An heirloom tomato (also known as a heritage tomato in the United Kingdom) is a non-hybrid, open-pollinated variety of tomato. Family heirlooms, commercial heirlooms, mystery heirlooms, and produced heirlooms are all types of heirlooms.
They are frequently less disease resistant and have a limited shelf life than hybrids. They’re grown for a variety of reasons, including food, historical interest, access to more kinds, and by those who want to store seeds year after year, as well as for their flavor.
Many heirloom tomatoes are tastier, and they don’t have a genetic mutation that causes tomatoes to turn a uniformly red hue at the expense of flavor.
Fruits with lower quantities of carotenoids and a reduced ability to generate sugar within the fruit are found in varieties carrying this mutation, which have been promoted by industry since the 1940s.
Heirloom tomatoes, like other “heirloom” fruits, vegetables, and flowers, are open-pollinated, which means that the next generation is produced by the wind, insects, or the plants themselves.
When there is no cross-pollination or genetic mutation, the result is children that appear and taste exactly like their parents (in the instance of tomatoes).
Are Heirloom Tomatoes Determinate Or Indeterminate?
The majority of heirloom types are indeterminate tomatoes, which means they have long vines that yield fruit all season long until cold kills them. Indeterminate cultivars are typically the best-tasting.
A few heirloom plants will not take over the entire garden. Determinate varieties are what they’re called.
Determinate cultivars reach a particular size and then set their fruit almost simultaneously. If you’re growing tomatoes in a limited space or a container, then determinates tomatoes can be a better option.
Fruit that is sweet and juicy is produced by the combination of full sun, plenty of water, and warm weather.
Heirloom tomato seeds and transplants are readily available online, at farmers’ markets, and through mail-order sources, thanks to the hard work of generations of tomato enthusiasts.
Heirloom Tomatoes Varieties
There are many different colors, shapes, flavors, and sizes of heirloom tomato varieties. Some heirloom varieties are susceptible to cracking and disease.
Cultivars, like most garden plants, can be adapted to grow in a certain geographical region over many gardening seasons by proper selection and seed saving.
The following are a few well-known examples:
- Aunt Ruby’s German Green
- Banana Legs
- Big Rainbow
- Black Krim
- Cherokee Purple
- Chocolate Cherry
- Costoluto Genovese
- Garden Peach
- Gardener’s Delight
- Green Zebra
- Hawaiian Pineapple
- Matt’s Wild Cherry
- Mortgage Lifter
- Mr. Stripey
- Neville Tomatoes
- Paul Robeson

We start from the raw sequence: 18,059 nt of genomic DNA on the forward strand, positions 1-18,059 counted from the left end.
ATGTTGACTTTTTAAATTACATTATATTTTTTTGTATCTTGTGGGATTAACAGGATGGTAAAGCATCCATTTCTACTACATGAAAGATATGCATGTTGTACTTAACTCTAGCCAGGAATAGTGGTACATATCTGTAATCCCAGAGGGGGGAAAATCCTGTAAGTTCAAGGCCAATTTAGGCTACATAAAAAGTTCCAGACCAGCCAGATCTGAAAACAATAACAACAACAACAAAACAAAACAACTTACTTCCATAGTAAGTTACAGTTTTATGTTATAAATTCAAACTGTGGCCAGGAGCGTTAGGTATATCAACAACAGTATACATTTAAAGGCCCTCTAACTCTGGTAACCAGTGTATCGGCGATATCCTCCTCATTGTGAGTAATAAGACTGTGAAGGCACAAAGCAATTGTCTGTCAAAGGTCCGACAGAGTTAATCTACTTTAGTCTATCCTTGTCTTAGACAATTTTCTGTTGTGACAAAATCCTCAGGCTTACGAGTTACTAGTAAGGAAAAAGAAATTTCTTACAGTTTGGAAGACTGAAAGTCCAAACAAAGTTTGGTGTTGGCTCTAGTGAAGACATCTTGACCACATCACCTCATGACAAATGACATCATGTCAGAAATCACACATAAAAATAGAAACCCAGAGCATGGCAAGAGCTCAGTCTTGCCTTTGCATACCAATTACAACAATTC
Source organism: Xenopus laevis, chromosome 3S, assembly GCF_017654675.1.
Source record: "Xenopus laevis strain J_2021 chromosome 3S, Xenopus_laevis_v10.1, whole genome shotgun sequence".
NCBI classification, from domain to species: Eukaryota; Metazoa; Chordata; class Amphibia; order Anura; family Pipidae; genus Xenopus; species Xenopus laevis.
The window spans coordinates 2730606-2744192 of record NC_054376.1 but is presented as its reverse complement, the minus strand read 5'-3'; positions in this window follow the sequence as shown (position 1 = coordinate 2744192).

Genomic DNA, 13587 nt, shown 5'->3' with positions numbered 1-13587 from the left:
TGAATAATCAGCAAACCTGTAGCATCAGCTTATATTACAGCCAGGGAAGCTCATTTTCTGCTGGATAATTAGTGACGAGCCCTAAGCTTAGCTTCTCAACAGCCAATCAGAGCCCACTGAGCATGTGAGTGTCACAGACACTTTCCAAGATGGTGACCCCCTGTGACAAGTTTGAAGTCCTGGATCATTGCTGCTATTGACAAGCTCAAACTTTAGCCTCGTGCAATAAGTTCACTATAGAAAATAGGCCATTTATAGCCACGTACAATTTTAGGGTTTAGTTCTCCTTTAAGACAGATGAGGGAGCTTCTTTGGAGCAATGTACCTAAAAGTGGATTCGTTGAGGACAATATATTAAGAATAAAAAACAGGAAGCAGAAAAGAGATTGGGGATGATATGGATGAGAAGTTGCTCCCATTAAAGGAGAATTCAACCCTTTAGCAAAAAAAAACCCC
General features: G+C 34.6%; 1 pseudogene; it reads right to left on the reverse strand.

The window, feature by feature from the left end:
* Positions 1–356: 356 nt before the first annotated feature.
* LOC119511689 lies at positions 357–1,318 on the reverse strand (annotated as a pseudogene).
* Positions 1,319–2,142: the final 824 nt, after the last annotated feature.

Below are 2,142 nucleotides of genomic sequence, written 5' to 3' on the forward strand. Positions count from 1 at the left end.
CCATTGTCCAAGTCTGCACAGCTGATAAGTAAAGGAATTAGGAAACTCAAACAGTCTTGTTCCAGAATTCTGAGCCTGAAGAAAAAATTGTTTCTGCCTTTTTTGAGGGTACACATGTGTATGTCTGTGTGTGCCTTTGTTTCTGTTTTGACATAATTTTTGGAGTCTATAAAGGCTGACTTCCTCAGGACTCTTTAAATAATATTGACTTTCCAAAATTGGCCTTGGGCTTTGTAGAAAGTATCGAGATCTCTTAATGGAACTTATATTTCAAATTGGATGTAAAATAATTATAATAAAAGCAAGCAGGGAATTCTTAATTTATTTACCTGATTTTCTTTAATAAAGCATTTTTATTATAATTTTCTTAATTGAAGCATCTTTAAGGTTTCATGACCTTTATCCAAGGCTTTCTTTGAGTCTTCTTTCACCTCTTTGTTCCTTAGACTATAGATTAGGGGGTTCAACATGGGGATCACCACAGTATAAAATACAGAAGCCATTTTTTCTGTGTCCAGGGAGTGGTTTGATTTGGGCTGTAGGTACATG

- Pruden’s Purple
- Red Currant
- San Marzano
- Silvery Fir Tree
- Three Sisters
- Yellow Pear
How To Plant Heirloom Tomato Plants
Your heirloom tomatoes should be spaced between 2 and 3 feet apart, based on if they are early or main-season cultivars.
The soil should reach the first set of leaves; by doing so, the foundation for these tall-growing plants will be strengthened.
Basil is commonly cultivated with tomatoes because it is a natural fly repellent, and chives and mint are supposed to enhance flavor.
Potatoes, on the other hand, are susceptible to blight, so don’t plant them in the same spot.
Heirloom Tomato Plant Care
Heirloom tomatoes, like sunflowers and corn, are among the famished plants when it comes to sunlight.
These are plants that require constant, unfiltered sunlight throughout the day. When planning your tomato patch, keep in mind any shadows cast by nearby trees or buildings.
Healthy soil is essential for heirloom tomato plants to thrive. Rich, loamy soil that permits roots to reach deeply will yield the best harvest.
Employ raised beds or container culture if your soil is heavy clay. To integrate with the native garden soil, add up to 50% compost, leaf mold, or manure.
It’s critical to keep heirloom tomatoes well-watered, particularly once they’ve set fruit. Deep watering encourages deep root systems.
Drainage should be great if you succeeded in preparing the soil, so pay attention to the moisture level and never allow plants to dry up.
Letting the soil fluctuate between damp and dry causes fruit breaking and blossom end rot, among other issues. To further reduce airborne illnesses like blight, consider drip irrigation.
Temperature and Humidity
Warm temperatures are required for the growth of heirloom tomatoes. Planting them outside too soon will not result in earlier fruits; wait until night temperatures are at least 60 degrees Fahrenheit before planting. Heirloom tomatoes are unaffected by humidity.
Heirloom tomatoes are strong feeders and require fertilization regularly to bloom and ripen. All-purpose fertilizers that are organic or chemically balanced are both suitable and a question of personal taste.
What Is The Difference Between An Heirloom Tomato And A Regular Tomato?
Heirloom tomatoes, on the other hand, are produced for flavor rather than looks (regular tomatoes) and are graded into precise sizes.
Round or plum tomatoes are ideal for most tomato-related tasks, such as chopping, slicing, or cooking.